A costly tumble

A costly tumble

Nineteen years ago, I made a trip to Chennai to see my uncle R K Narayan, who was then 95 years old. Though the doctors had only given him four to five more days to live, when I arrived, he looked very fresh and alive.

He took a good look at me and said in Tamil, “You don’t have any BP problems, you don’t have any sugar complaints, you don’t have any cardiac issues, and like me, you keep up a 5 km walk routine every day. But apart from all these plus points, I would still advise you to watch out. Do not ever fall, because it’s the fall which creates more than 50% of the problem for aged people, forcing them to stay in bed.”

There are terrible possibilities for an old man’s fall. The main one being the bathroom. But modern builders have been wise enough to incorporate light steel tubular rods into most bathroom models and attach them at all the critical areas. After four years of experience, I feel this is one of most brilliant innovations that adds to safety in bathrooms, especially for the elderly.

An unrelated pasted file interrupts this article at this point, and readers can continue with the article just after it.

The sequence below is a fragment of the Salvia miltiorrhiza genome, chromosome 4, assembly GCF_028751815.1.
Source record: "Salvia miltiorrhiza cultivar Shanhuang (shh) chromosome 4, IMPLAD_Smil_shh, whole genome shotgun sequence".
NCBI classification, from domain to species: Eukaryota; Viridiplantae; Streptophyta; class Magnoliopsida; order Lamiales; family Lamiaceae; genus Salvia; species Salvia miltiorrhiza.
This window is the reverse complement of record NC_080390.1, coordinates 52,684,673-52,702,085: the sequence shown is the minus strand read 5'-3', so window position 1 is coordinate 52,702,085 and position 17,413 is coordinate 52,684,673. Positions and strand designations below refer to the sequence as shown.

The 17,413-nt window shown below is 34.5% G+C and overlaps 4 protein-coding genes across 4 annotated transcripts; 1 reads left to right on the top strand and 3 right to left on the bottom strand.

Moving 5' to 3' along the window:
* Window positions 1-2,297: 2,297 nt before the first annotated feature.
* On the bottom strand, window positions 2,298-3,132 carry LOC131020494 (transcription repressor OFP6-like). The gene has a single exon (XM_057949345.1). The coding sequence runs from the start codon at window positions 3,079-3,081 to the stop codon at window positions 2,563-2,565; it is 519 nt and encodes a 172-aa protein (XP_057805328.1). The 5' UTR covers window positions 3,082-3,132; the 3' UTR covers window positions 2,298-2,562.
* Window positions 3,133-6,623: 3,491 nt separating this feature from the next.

The next place to watch out for is the footrug outside the bathroom, where people keep experiencing falls from slipping. Sometimes, while walking on the road, turning your head suddenly to look at someone you seem to recognise, can also be a cause for a fall. Finally, never ever lock yourself inside the house when you are all alone.

I followed these instructions thoroughly for 10 years. However, in September 2011, walking outside my house, I miscalculated and stepped into a pit. I promptly fell down hurting myself. The pain was so terrible that I had to go through an MRI of the whole spine. The doctors at the M S Ramaiah Memorial Hospital said that I had a “broad-based disc protrusion of the 4th and 5th discs”. 

That excruciating pain has gone now, and since I don’t feel anything on the outside, I have moved on to live my life as normally as possible. The only issue is that the right side of my body is weaker now and I can’t walk for more than half-a-kilometre at a stretch.   

At one point, one of the younger doctors suggested said that he could set it right through an operation. But this idea was mercilessly shot down by another senior surgeon who said that he would never operate the spine on anybody above 70 years of age.

Today, I continue with my routine trying not to put too much effort on the right side of my body. And all this is the result of the simple act of “falling down”.